I’m Convinced Tea Is Giving Me Better, More Resilient Skin

I love tea. Since becoming caffeine curious (and weaning off coffee), I started drinking a lot of tea — iced, Earl Gray, Chamomile, Sleeptime — and other than the obvious downside of teabag waste, I've been telling anyone who will listen about the benefits, which for me have included better sleep, calmer mornings (read: less anxiety), and interestingly, more resilient skin.
On the skin benefits specifically, my tea consumption has actually been double-pronged: I've been drinking it, yes, but also rubbing a tea-leaf compound on my face. Not a literal teabag, but the new Fresh Beauty Tea Elixir.
Earlier in July, I flew to France to learn about the Fresh's newest formula innovation that extends beyond its existing Black Tea collection (which is also very good, particularly the firming eye serum). I drove two hours south of Paris to a rural location known as the "cosmetic valley," a business cluster of different laboratories that produce beauty products, to the LVMH lab where all the Fresh skincare is made.
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The exotic Mauritian tea plant
I got an official lab coat and clogs (no open toes allowed) and enter into the sterile room with microscopes. There, I learn about the exotic tea plant that inspired the team of Fresh scientists: This tea plant grows on the island of Mauritius, in the middle of the Indian Ocean, where the soil is volcanic and inhospitable for most vegetation. That's one resilient tea plant, thought the scientists, and thus began the five-year process of sourcing then microscopically decoding the Mauritian tea plant's genetic adaptations to see if there could be a human skin-care connection.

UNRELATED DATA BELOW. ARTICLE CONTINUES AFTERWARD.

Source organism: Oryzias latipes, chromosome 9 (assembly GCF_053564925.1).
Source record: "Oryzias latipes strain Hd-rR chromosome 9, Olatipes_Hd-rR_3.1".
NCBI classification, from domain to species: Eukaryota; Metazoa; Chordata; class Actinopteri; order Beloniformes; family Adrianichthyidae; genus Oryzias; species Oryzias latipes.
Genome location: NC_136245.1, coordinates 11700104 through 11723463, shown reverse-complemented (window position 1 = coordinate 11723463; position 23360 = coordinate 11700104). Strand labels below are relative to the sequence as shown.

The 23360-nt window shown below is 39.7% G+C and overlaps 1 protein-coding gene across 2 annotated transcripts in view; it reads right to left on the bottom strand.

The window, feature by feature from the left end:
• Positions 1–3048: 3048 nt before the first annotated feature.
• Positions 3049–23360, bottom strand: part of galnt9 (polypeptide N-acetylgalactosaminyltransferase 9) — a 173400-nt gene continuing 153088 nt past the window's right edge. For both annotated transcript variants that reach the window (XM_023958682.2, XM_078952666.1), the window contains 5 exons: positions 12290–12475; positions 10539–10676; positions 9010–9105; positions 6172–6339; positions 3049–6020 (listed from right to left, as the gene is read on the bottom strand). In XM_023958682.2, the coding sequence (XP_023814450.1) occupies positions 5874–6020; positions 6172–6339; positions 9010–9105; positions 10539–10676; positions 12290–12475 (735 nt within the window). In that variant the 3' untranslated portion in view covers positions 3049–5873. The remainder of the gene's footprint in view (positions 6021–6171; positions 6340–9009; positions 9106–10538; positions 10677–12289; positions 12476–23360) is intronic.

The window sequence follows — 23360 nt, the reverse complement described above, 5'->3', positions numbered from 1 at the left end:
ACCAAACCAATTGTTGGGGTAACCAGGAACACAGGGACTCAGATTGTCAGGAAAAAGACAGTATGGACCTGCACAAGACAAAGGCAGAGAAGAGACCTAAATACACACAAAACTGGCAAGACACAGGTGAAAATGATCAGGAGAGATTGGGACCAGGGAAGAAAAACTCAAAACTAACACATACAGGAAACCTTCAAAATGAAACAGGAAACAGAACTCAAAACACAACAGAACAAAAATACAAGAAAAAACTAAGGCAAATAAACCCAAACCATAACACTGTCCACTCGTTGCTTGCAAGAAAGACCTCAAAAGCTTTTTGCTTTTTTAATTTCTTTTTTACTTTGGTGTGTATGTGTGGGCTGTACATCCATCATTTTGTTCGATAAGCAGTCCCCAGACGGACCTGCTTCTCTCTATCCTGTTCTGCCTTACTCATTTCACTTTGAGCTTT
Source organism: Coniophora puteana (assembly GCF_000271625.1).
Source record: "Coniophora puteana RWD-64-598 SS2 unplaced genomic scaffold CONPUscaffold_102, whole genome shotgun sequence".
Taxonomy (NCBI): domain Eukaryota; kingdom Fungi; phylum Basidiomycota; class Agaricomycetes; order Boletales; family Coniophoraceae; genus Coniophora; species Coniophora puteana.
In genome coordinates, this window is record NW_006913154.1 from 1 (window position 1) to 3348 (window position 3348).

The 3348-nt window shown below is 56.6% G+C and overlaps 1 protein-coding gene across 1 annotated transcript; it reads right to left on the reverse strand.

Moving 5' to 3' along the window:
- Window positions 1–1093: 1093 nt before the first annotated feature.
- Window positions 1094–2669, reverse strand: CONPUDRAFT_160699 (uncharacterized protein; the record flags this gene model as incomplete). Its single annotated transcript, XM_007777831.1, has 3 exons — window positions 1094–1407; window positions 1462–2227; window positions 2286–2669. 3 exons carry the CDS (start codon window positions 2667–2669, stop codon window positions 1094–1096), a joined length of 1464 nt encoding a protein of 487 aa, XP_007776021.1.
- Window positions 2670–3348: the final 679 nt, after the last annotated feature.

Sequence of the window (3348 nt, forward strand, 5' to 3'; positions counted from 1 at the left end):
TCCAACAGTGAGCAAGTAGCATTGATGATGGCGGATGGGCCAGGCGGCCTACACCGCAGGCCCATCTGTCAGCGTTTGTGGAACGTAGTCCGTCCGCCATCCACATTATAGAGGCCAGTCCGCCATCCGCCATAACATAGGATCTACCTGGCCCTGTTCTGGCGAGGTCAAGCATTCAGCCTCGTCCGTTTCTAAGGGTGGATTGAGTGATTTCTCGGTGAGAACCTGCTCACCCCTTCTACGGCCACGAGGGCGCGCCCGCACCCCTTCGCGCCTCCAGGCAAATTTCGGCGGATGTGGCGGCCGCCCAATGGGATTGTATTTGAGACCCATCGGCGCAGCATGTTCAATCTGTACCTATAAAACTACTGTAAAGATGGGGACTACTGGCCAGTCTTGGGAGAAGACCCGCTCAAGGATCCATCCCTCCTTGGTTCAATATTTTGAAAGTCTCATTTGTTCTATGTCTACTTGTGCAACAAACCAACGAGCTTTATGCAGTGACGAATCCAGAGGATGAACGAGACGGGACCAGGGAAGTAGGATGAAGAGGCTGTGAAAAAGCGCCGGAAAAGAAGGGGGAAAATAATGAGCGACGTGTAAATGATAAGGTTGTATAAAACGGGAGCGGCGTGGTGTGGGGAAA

Biologist Dr. Anne-Laure Bulteau and her team of Fresh researchers determined that the Mauritian tea plant's resiliency comes from adaptive phytocompounds, like citrate and polyphenols, which essentially act as antioxidants. In the lab, the scientists mirrored the plant's genetic expression and treated skin cells with the same molecular compound. "We back our natural ingredients with science," Dr. Anne-Laure tells me.
The tea-skin connection
Examining the skin cells treated with the antioxidant (now patented by Fresh and LVMH), the researchers found that the compounds activate the skin cell's biodynamic energy systems. "Citrate's goal is to activate," Dr. Anne-Laure explains. "It activates the synthesis of the skin structure proteins, like elastin. It helps produce fatty acids [which] are very important for the skin's epidermis and for the skin barrier because they help with the production of ceramides. Also, citrate is a good activator of the mitochondria. When you put the citrate on mitochondria, the mitochondria start producing ATP."
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Like the Mauritian tea plant that thrives in volcanic soil, the skin cells treated with the tea's adaptive compounds showed markers of resilience, adapting their natural functioning to make the structural proteins, fatty acids, and energy needed to adapt to stressors, which for our skin, include factors like lack of sleep, pollution, a bad hangover, et cetera.
The results
Fast forward past years of formulating and tinkering with the texture and other key ingredients — niacinamide, hyaluronic acid, and ocean kelp — and the elixir was ready for testing. "We had a lot of tests on this formula," Dr. Anne-Laure says. "The results are pretty amazing. We were able to measure that after using the serum, your skin's resilience is increased by 62%, which shows that all of these things are happening to your skin."
Back at home I don't own a microscope, but my skin certainly looks and feels more resilient since using the elixir. How do I know? I've given my skin the equivalent of volcanic soil. I've been on 4 different airplanes, gotten less than my average 8.2 hours of sleep per night, been out in the sun, and enjoyed many, many cocktails — all of which make my body (and my skin) dehydrated. I strategically dialed back on actives: I stopped using retinol and vitamin C and instead just used the Fresh Tea Elixir in place of all serums and a moisturizer, with once-a-week exfoliation. My skin is not only glowing, but it seems to be hydrated and dare I say, thriving.
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The Fresh researchers were quick to add that this serum is not an anti-aging serum, per se. "It's a universal serum that everyone can use," says Dr. Anne-Laure. "However, we have seen amazing results on fine lines and wrinkles. It improves the bounce and the glow of the skin." You might see similar results with another antioxidant serum, but this would be my rec, as a fake scientist but a real tea person.
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